Risk-Reduction Behaviors in Rural Kansas


Rural Americans (RA) report high rates of chronic illnesses and cognitive decline. RAs are

also at risk for social isolation, simply due to their geographical location, infrastructure, and

limited resources. These predisposing factors, among others, contribute to a myriad of health

issues. RAs report higher rates of cardiovascular disease and Type II diabetes\ that are associated

with unhealthy lifestyle behaviors. The KU Alzheimer’s Disease Center (KU ADC) has

developed and implemented an educational curriculum aimed at reducing cognitive decline risk

through healthy lifestyle behavior change. The LEAP! (Lifestyle Enrichment for Alzheimer’s

Prevention) curriculum has been used with older adults in rural Kansas in conjunction with

facilitated exercise to reduce risk factors. The effectiveness of this program has not been

formally evaluated. The KU ADC has determined three aims of this program, including:

1) increasing physical activity of older rural Kansas residents

2) increasing knowledge of Alzheimer’s disease (AD)

3) improve quality of life in older rural Kansas adults

To complete the evaluation process, the project will survey 200 individuals over 12 months. The

aim of this evaluation project is to assess the ability of LEAP! to increase physical activity and

AD risk reduction knowledge among healthy individuals living in the rural Kansas.


Rural Americans (RA) report significantly higher percentages of obesity and chronic

disease than their more populated, urban counterparts1,16. However, rural individuals face

different barriers to physical activity and exercise than their urban counterparts1,11,15. Such

barriers include safety, sidewalk accessibility, misconceptions about physical activity and

exercise, chronic illness, and caregiving responsibilities, among others11, 15.

Knowledge of factors that contribute to a healthy lifestyle may also pose a potential barrier for

RAs15. The belief that physical activity and/or exercise is too strenuous may in fact prevent

individuals from engaging in recommended physical activity necessary to attain a healthy

lifestyle. Clinicians know that exercise, more specifically cardiovascular exercise, has been

shown to be a powerful tool for reducing the risk of chronic diseases and cognitive decline3-10,17.

Obtaining the recommended amount of cardiovascular exercise may pose a greater challenge for

individuals living in rural communities, as they live further away from exercise facilities, and the

presence of sidewalks is often limited.

Given that 50% of all individuals are likely to experience some form of cognitive decline

by age 85, it is imperative that preventive measures be integrated into communities. Rural

populations require such programs to be tailored to their specific needs. There is a greater need for

this type of program in rural Kansas, even though the cost of the program presents a barrier to rural

residents. Alternative funding and pricing structures are currently being investigated. One of the

long-term outcomes is to identify and acquire sustainable funding sources that allow this program to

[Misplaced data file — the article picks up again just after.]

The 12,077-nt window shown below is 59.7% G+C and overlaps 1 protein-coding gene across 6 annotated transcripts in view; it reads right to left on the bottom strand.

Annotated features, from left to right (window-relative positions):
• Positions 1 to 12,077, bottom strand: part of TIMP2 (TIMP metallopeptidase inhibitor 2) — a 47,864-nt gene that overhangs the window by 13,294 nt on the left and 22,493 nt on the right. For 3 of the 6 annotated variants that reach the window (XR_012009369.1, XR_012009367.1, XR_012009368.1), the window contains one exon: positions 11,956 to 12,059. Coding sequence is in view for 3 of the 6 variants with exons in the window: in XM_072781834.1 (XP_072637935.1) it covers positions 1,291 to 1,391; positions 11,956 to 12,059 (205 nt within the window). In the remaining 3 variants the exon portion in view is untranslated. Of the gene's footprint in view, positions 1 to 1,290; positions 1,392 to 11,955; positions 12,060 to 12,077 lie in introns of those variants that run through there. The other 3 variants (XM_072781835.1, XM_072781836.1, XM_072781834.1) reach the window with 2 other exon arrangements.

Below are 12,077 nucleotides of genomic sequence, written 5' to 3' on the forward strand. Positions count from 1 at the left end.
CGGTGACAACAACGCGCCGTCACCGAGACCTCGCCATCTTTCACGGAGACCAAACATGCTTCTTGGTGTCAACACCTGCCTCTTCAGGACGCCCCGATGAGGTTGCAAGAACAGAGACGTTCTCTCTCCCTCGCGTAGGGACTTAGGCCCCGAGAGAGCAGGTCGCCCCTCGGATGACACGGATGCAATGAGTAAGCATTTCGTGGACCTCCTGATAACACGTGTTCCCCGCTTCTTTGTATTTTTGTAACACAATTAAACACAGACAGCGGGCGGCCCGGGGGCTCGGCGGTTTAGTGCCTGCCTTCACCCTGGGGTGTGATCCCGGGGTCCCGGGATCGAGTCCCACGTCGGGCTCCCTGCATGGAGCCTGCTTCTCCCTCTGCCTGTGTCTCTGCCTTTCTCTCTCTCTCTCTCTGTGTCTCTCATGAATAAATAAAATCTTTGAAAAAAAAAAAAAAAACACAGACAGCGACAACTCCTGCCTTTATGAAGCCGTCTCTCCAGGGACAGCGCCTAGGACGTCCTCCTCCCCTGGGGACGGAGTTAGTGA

be delivered free of charge to all rural areas in Kansas.

Background and Significance:

Physical Activity, Exercise, and the Aging Brain

It is well documented that aging results in neurological changes in the human brain.

These changes (white matter atrophy, degeneration, hyper-intensities, etc.) have been directly

linked to common signs of aging such as gait and balance disorders and cognitive decline19, 25,26.

White matter change is prevalent in elderly individuals suffering from Alzheimer’s disease,

Parkinson’s disease and those who have suffered one or more strokes26. Severity of white matter

abnormalities have been linked to severity of gait and balance deficiencies, walking speed and

physical inactivity19.

Exercise has been investigated as a means of slowing down the speed at which these

neurological changes occur. In addition to preventing degenerative neurological changes,

exercise blunts the effects of other deleterious age-related deficits (e.g., sarcopenia, loss of

coordination, impaired glycemia, etc.) and often offers social benefits23,27,28. Exercise offered in

group settings has been shown to have effectively increased physical activity in daily life23 body

composition, muscular strength, quality of life and slow down progression of mild cognitive

impairment in older adults22, 28.

Physical Activity & Exercise, Cognition and AD Risk:

Exercise has successfully been found to improve a multitude of cognitive processes,

including improved cognition, improved brain function efficiency and spared brain volume27.

Both resistance training and cardiovascular exercise positively impact executive functions in

aging adults, with cardiovascular exercise most effective as increasing activity in the frontal and

parietal regions of the brain; regions associated with efficient attention control27.

Women who report higher levels of physical activity throughout a lifetime also

experience lower prevalence of cognitive decline later in life. Both men and women have the

capacity to successfully preserve cognitive function and brain volume through physical activity.

Higher volumes and intensities of physical activity have been directly correlated to improved

neurological function and brain matter17,28,29. Recent findings suggest the cardiovascular fitness

level of an individual, as opposed to the duration of a given workout, is a more specific predictor

of cognitive response in older adults at risk for AD17.

It is not surprising that individuals at risk for other chronic diseases such as diabetes and

obesity are also at higher risk for developing AD. Insulin resistance (Type II Diabetes) appears to

be a good marker for AD risk28, 30. Exercise and diet are lifestyle factors known to help control

blood sugar levels, giving individuals the ability to prevent or reverse Type II Diabetes.